L BENNER ET AL / JPL / NASA / SCIENCE PHOTO LIBRARY L BENNER ET AL / JPL / NASA / SCIENCE PHOTO LIBRARY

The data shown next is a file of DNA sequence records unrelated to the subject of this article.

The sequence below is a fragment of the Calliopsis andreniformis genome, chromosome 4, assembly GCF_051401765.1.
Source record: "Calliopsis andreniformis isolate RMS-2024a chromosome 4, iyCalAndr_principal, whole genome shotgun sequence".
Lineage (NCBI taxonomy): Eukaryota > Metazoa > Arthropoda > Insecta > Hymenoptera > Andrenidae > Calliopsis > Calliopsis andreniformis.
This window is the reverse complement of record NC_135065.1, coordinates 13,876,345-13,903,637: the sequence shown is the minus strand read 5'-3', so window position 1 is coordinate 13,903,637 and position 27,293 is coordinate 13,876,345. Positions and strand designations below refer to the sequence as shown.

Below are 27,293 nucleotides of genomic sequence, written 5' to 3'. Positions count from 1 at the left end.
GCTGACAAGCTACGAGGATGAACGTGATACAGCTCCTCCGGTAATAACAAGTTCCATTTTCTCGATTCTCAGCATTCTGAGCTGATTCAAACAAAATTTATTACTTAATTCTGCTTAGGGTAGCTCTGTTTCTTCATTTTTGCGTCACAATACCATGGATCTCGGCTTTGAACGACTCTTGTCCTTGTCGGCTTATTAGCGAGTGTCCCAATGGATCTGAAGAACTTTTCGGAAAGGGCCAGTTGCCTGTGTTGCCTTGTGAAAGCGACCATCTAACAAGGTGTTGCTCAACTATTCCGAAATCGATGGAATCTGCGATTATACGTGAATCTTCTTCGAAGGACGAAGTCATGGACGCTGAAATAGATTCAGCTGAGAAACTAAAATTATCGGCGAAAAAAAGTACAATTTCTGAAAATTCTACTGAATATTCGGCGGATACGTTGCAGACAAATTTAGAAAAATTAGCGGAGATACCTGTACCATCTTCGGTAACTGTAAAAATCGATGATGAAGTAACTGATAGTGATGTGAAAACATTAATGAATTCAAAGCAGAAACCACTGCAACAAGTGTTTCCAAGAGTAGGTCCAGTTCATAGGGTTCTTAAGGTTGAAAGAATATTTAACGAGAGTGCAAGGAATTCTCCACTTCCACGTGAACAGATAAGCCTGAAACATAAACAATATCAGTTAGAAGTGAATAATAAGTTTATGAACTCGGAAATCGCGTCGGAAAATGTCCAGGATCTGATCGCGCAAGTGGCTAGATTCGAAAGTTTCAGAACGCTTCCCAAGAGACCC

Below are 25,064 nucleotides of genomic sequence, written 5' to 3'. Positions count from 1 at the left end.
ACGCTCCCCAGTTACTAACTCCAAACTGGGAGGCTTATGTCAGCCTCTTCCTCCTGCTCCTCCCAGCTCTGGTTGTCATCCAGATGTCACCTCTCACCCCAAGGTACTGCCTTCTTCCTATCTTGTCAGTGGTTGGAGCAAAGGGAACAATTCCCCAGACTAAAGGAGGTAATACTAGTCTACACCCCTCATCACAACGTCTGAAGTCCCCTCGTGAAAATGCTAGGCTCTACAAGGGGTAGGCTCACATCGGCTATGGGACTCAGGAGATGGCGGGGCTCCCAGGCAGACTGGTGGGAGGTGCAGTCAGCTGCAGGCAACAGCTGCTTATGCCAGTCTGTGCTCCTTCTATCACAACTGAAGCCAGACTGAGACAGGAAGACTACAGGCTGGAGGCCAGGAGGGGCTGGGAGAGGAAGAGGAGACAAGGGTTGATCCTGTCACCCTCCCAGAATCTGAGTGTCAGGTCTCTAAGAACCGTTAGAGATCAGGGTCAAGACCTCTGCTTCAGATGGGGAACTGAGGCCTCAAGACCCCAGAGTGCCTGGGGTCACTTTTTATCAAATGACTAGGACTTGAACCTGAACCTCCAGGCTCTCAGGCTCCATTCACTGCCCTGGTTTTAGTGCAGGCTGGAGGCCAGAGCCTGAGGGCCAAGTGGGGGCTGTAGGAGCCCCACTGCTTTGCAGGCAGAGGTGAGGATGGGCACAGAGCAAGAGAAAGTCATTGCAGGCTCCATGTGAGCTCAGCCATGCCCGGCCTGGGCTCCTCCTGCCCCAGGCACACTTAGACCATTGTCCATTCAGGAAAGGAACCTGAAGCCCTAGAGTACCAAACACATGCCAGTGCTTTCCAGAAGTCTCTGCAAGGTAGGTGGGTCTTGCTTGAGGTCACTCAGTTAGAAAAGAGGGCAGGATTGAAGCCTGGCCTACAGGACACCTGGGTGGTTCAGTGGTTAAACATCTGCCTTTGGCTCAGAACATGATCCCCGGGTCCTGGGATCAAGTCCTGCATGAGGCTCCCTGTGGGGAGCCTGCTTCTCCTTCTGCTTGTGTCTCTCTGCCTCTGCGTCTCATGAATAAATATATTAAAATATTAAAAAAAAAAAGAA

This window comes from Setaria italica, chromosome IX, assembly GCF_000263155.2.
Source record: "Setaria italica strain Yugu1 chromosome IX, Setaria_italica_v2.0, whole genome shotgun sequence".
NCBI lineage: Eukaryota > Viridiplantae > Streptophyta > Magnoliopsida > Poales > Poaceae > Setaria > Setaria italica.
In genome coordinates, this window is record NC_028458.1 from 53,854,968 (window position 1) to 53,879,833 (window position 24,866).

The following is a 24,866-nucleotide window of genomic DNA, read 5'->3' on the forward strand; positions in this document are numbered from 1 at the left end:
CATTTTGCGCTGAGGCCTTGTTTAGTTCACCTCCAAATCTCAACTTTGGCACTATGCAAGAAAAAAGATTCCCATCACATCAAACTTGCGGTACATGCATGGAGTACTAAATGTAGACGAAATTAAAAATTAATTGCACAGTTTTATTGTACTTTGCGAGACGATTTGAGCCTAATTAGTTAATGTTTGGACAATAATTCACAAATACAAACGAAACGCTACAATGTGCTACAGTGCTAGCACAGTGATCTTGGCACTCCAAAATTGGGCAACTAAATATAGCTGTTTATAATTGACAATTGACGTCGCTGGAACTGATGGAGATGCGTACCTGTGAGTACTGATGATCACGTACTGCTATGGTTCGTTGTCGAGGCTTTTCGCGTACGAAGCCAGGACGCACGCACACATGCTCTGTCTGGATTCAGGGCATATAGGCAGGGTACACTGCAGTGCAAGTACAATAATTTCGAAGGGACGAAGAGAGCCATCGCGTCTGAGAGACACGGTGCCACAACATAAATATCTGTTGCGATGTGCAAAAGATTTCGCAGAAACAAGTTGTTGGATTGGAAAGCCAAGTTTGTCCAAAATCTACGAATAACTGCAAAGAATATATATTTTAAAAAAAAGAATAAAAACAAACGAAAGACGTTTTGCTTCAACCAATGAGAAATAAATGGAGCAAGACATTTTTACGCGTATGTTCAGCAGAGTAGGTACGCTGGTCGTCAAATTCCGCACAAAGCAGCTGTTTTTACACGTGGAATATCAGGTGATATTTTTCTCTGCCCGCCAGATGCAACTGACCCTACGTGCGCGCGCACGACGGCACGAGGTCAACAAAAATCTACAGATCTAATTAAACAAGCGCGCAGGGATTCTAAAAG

Radar plot of near-Earth asteroid Apophis. The tall spike shows the peak echo reflection from Apophis above background noise (low spikes). Initial calculations showed that there was a chance that it would strike Earth on its close approach on 13th April 2029. This radar study helped to show that it will miss Earth at that approach, but only by around 36,000 kilometres, the same distance at which geostationary satellites orbit Earth. The close approach may deflect it enough for it to collide with Earth at its next close approach in 2036. Apophis is 250 metres wide, too small for an impact to wipe out life on Earth, but it would devastate a wide area, releasing 65,000 times as much energy as the Hiroshima atom bomb. Data from the Arecibo radio telescope on 27th January 2005.
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